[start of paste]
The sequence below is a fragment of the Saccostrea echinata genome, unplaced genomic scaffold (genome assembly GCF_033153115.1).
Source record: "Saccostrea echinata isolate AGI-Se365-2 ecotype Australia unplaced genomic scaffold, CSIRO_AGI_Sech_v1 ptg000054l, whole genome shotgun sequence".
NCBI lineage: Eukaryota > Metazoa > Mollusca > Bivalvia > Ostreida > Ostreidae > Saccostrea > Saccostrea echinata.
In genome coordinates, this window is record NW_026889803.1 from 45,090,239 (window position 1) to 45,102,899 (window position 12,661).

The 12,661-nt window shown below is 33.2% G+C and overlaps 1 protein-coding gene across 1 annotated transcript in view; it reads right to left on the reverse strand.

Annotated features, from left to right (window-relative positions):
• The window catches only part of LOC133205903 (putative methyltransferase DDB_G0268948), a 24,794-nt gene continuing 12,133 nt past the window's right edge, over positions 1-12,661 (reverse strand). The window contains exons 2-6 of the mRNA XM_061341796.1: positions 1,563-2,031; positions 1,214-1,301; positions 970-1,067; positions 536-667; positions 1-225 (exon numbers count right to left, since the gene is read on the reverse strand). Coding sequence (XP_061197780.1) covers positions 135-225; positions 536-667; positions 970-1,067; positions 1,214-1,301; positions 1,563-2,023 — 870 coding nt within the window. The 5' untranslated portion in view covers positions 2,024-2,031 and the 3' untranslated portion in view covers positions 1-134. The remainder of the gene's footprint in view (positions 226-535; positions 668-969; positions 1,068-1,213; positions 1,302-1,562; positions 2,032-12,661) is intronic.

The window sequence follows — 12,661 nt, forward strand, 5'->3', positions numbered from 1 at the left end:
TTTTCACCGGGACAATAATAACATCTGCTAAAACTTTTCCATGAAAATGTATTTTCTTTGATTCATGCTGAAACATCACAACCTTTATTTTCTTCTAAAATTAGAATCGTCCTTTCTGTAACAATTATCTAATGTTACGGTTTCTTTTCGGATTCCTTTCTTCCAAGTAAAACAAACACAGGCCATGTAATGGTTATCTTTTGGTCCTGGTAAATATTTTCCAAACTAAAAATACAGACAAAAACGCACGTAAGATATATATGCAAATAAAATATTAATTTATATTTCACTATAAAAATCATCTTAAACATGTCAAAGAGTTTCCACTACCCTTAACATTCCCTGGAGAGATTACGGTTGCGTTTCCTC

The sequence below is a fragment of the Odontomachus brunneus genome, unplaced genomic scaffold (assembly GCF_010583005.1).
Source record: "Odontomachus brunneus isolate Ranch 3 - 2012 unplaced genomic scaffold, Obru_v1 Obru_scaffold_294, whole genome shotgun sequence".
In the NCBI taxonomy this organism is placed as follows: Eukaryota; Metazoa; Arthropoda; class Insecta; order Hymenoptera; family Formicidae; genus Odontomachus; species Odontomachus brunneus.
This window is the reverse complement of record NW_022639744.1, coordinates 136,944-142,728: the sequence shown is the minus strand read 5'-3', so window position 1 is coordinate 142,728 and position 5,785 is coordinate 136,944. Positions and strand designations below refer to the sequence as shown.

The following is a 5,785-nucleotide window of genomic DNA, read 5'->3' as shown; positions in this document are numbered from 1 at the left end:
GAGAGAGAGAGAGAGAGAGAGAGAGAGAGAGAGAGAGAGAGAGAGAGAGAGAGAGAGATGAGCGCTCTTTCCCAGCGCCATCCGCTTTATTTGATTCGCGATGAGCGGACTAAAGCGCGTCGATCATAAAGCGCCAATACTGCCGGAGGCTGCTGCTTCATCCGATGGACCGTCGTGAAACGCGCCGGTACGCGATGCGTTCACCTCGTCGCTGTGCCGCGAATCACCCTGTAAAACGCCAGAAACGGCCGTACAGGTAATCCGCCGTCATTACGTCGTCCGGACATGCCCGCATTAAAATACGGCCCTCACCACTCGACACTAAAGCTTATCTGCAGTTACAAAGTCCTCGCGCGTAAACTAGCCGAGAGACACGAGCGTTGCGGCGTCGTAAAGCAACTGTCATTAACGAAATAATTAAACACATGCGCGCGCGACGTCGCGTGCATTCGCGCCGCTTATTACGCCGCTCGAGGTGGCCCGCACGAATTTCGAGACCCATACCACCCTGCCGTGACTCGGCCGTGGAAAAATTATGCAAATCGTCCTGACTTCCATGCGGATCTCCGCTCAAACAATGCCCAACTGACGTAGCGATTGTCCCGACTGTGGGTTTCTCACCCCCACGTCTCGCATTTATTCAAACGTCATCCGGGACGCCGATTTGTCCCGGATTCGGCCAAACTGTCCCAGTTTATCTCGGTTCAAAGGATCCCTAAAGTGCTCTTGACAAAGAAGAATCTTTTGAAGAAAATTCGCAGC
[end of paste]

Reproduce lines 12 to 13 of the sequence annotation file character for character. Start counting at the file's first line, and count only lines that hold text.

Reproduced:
In the NCBI taxonomy this organism is placed as follows: Eukaryota; Metazoa; Arthropoda; class Insecta; order Hymenoptera; family Formicidae; genus Odontomachus; species Odontomachus brunneus.
This window is the reverse complement of record NW_022639744.1, coordinates 136,944-142,728: the sequence shown is the minus strand read 5'-3', so window position 1 is coordinate 142,728 and position 5,785 is coordinate 136,944. Positions and strand designations below refer to the sequence as shown.